A new study from the University of California at Irvine has determined that grass lawns are polluting the environment. The amount of carbon dioxide emitted from lawn-related maintenance is four times the amount of carbon naturally collected and store by the lawn itself. The study led by Amy Townsend-Small, an Earth system science postdoctoral researcher at UC Irvine, specifically looked at the gas emissions created by lawn mowing, leaf blowing, irrigation, lawn fertilizer manufacturing, and the nitrous oxide released from soil after fertilization. Those collective lawn maintenance emissions far outweighed the amount of carbon the lawns removed from the atmosphere through photosynthesis and storage of carbon in soil. “Lawns look great–they’re nice and green and healthy, and they’re photosynthesizing a lot of organic carbon. But the carbon-storing benefits of lawns are counteracted by fuel consumption,” Townsend-Small said in a statement. The researchers didn’t simply calculate statistical averages to come to this determination. At four parks in the Irvine, Calif. area, they measured soil samples for carbon sequestration, air above the lawns for nitrous oxide emissions, and fuel consumption for park maintenance. The parks included ornamental lawns, picnic areas, and athletic fields. Advocates for creating sustainable lawns seek to native flora in determining the best approach in planting. Desert communities are reverting back to native plant species instead of trying to plant green grass that draw from scarce water sources. The trend in the past was to reduce the amount of water needed for plantings. Now the need is to discover native plant species that do not require the current regimen of lawn maintenance. I’m not sure as to the type of lawns we would have in the Midwest and Eastern parts of the country if Kentucky Blue Grass were eliminated. Would that mean that we would resort to native and non native weed species? In Illinois for instance,that could mean a return to native prairie plant species for homeowners. Who knows, after that the Bison might make a return.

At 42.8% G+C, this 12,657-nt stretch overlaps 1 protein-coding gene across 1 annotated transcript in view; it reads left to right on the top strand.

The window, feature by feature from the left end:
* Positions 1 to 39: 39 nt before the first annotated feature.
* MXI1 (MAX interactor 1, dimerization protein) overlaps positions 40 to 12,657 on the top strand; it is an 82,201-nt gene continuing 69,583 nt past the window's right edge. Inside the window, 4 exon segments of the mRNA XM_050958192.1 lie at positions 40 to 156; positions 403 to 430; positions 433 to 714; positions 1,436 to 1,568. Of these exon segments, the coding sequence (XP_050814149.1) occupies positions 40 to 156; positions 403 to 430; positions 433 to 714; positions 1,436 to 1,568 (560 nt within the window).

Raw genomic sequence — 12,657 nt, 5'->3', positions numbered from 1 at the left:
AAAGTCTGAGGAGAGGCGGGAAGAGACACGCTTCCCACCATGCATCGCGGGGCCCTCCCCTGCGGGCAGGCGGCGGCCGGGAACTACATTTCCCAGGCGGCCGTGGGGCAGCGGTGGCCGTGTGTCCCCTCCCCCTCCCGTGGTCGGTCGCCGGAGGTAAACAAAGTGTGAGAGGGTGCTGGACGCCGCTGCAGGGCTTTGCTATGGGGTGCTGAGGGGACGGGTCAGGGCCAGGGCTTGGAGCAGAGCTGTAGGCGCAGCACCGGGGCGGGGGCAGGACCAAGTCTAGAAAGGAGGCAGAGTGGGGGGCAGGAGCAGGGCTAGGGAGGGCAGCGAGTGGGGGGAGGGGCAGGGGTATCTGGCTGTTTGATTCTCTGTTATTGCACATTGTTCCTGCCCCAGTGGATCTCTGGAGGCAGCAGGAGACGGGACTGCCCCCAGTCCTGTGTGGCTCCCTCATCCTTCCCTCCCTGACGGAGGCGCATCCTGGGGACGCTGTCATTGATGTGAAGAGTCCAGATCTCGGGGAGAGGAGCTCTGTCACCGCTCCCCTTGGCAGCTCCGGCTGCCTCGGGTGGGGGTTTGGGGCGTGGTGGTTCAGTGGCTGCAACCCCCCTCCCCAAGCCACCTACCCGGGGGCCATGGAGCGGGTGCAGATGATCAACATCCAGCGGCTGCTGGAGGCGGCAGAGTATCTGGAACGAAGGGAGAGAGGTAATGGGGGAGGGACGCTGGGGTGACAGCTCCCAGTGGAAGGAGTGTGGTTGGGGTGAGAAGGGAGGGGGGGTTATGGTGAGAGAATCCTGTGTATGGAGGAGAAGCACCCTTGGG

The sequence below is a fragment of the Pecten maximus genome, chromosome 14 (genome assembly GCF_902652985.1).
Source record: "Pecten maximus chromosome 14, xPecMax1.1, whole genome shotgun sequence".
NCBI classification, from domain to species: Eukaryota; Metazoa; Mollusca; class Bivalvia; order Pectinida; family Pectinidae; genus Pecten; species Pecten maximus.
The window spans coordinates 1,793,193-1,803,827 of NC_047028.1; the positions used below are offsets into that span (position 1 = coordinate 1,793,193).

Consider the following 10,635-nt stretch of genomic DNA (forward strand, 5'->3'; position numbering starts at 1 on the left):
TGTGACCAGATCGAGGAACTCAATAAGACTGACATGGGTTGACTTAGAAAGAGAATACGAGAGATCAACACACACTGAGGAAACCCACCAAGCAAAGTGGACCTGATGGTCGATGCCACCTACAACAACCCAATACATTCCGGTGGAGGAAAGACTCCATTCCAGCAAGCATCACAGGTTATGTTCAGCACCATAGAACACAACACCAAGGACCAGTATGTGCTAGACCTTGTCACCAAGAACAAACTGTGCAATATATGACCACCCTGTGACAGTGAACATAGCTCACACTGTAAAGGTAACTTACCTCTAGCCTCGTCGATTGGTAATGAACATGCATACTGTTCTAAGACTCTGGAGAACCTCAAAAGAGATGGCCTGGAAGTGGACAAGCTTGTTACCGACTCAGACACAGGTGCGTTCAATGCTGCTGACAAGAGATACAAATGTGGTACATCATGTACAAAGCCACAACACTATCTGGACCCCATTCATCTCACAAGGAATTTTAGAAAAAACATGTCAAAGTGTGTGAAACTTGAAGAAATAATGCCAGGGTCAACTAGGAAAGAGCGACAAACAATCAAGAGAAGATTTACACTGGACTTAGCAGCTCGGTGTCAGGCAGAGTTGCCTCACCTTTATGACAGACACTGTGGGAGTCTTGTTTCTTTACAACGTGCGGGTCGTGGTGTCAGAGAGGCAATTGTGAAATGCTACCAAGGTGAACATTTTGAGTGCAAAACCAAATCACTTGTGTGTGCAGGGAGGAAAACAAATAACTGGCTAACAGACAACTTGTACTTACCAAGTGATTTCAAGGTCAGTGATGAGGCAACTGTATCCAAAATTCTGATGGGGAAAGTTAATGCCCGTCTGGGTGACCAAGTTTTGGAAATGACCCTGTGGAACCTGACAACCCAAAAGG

Photo by: John Vlahakis